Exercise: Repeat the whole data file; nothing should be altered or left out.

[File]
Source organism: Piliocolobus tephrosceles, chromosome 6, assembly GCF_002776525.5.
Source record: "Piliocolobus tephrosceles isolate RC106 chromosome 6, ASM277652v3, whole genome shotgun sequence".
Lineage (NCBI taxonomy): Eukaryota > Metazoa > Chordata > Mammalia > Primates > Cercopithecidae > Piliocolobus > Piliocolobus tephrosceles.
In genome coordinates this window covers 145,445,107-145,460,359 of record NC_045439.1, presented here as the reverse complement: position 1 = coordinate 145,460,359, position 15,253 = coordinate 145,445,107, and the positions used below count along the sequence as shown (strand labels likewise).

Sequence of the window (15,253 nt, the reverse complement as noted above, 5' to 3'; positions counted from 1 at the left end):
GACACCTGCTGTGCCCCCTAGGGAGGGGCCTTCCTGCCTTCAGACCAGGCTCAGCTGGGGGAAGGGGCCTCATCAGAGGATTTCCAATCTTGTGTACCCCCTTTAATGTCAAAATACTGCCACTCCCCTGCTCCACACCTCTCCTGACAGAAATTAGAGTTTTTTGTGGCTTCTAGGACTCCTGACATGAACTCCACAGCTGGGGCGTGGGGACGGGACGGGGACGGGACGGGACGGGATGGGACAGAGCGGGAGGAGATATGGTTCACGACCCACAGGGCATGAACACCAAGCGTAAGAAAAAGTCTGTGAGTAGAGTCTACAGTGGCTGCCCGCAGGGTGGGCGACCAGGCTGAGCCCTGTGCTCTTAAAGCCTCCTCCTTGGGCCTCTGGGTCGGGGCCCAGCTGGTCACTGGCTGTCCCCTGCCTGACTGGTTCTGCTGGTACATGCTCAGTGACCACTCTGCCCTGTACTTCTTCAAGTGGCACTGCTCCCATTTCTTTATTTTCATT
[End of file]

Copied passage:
Source organism: Piliocolobus tephrosceles, chromosome 6, assembly GCF_002776525.5.
Source record: "Piliocolobus tephrosceles isolate RC106 chromosome 6, ASM277652v3, whole genome shotgun sequence".
Lineage (NCBI taxonomy): Eukaryota > Metazoa > Chordata > Mammalia > Primates > Cercopithecidae > Piliocolobus > Piliocolobus tephrosceles.
In genome coordinates this window covers 145,445,107-145,460,359 of record NC_045439.1, presented here as the reverse complement: position 1 = coordinate 145,460,359, position 15,253 = coordinate 145,445,107, and the positions used below count along the sequence as shown (strand labels likewise).

Sequence of the window (15,253 nt, the reverse complement as noted above, 5' to 3'; positions counted from 1 at the left end):
GACACCTGCTGTGCCCCCTAGGGAGGGGCCTTCCTGCCTTCAGACCAGGCTCAGCTGGGGGAAGGGGCCTCATCAGAGGATTTCCAATCTTGTGTACCCCCTTTAATGTCAAAATACTGCCACTCCCCTGCTCCACACCTCTCCTGACAGAAATTAGAGTTTTTTGTGGCTTCTAGGACTCCTGACATGAACTCCACAGCTGGGGCGTGGGGACGGGACGGGGACGGGACGGGACGGGATGGGACAGAGCGGGAGGAGATATGGTTCACGACCCACAGGGCATGAACACCAAGCGTAAGAAAAAGTCTGTGAGTAGAGTCTACAGTGGCTGCCCGCAGGGTGGGCGACCAGGCTGAGCCCTGTGCTCTTAAAGCCTCCTCCTTGGGCCTCTGGGTCGGGGCCCAGCTGGTCACTGGCTGTCCCCTGCCTGACTGGTTCTGCTGGTACATGCTCAGTGACCACTCTGCCCTGTACTTCTTCAAGTGGCACTGCTCCCATTTCTTTATTTTCATT